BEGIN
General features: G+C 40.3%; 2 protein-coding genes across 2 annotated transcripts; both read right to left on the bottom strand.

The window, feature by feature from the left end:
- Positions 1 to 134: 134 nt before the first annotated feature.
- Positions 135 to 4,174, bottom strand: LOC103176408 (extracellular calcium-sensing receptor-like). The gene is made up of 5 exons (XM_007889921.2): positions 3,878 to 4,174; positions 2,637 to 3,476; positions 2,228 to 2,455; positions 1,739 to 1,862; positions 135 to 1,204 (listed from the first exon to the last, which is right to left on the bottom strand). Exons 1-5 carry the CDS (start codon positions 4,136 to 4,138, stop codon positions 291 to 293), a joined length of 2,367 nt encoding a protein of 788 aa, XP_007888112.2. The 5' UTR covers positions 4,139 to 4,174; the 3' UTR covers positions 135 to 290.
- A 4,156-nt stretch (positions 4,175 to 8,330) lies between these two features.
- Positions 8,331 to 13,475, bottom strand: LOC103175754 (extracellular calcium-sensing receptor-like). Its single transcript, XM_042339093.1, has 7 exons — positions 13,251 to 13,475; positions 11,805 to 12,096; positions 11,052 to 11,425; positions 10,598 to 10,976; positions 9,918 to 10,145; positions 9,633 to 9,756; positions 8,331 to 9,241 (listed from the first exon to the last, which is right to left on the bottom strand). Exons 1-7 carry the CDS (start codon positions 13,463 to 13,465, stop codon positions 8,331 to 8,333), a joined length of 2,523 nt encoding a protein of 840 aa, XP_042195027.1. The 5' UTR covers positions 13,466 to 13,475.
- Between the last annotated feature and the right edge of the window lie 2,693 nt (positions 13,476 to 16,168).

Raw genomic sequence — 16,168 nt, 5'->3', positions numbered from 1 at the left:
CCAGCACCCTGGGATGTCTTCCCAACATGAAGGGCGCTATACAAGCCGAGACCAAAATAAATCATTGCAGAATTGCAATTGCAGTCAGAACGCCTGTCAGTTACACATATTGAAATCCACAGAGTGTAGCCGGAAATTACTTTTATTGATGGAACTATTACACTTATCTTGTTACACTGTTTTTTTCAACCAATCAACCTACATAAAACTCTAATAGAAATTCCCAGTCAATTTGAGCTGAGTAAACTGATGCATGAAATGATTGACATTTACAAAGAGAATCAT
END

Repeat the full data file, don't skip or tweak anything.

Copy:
General features: G+C 40.3%; 2 protein-coding genes across 2 annotated transcripts; both read right to left on the bottom strand.

The window, feature by feature from the left end:
- Positions 1 to 134: 134 nt before the first annotated feature.
- Positions 135 to 4,174, bottom strand: LOC103176408 (extracellular calcium-sensing receptor-like). The gene is made up of 5 exons (XM_007889921.2): positions 3,878 to 4,174; positions 2,637 to 3,476; positions 2,228 to 2,455; positions 1,739 to 1,862; positions 135 to 1,204 (listed from the first exon to the last, which is right to left on the bottom strand). Exons 1-5 carry the CDS (start codon positions 4,136 to 4,138, stop codon positions 291 to 293), a joined length of 2,367 nt encoding a protein of 788 aa, XP_007888112.2. The 5' UTR covers positions 4,139 to 4,174; the 3' UTR covers positions 135 to 290.
- A 4,156-nt stretch (positions 4,175 to 8,330) lies between these two features.
- Positions 8,331 to 13,475, bottom strand: LOC103175754 (extracellular calcium-sensing receptor-like). Its single transcript, XM_042339093.1, has 7 exons — positions 13,251 to 13,475; positions 11,805 to 12,096; positions 11,052 to 11,425; positions 10,598 to 10,976; positions 9,918 to 10,145; positions 9,633 to 9,756; positions 8,331 to 9,241 (listed from the first exon to the last, which is right to left on the bottom strand). Exons 1-7 carry the CDS (start codon positions 13,463 to 13,465, stop codon positions 8,331 to 8,333), a joined length of 2,523 nt encoding a protein of 840 aa, XP_042195027.1. The 5' UTR covers positions 13,466 to 13,475.
- Between the last annotated feature and the right edge of the window lie 2,693 nt (positions 13,476 to 16,168).

Raw genomic sequence — 16,168 nt, 5'->3', positions numbered from 1 at the left:
CCAGCACCCTGGGATGTCTTCCCAACATGAAGGGCGCTATACAAGCCGAGACCAAAATAAATCATTGCAGAATTGCAATTGCAGTCAGAACGCCTGTCAGTTACACATATTGAAATCCACAGAGTGTAGCCGGAAATTACTTTTATTGATGGAACTATTACACTTATCTTGTTACACTGTTTTTTTCAACCAATCAACCTACATAAAACTCTAATAGAAATTCCCAGTCAATTTGAGCTGAGTAAACTGATGCATGAAATGATTGACATTTACAAAGAGAATCAT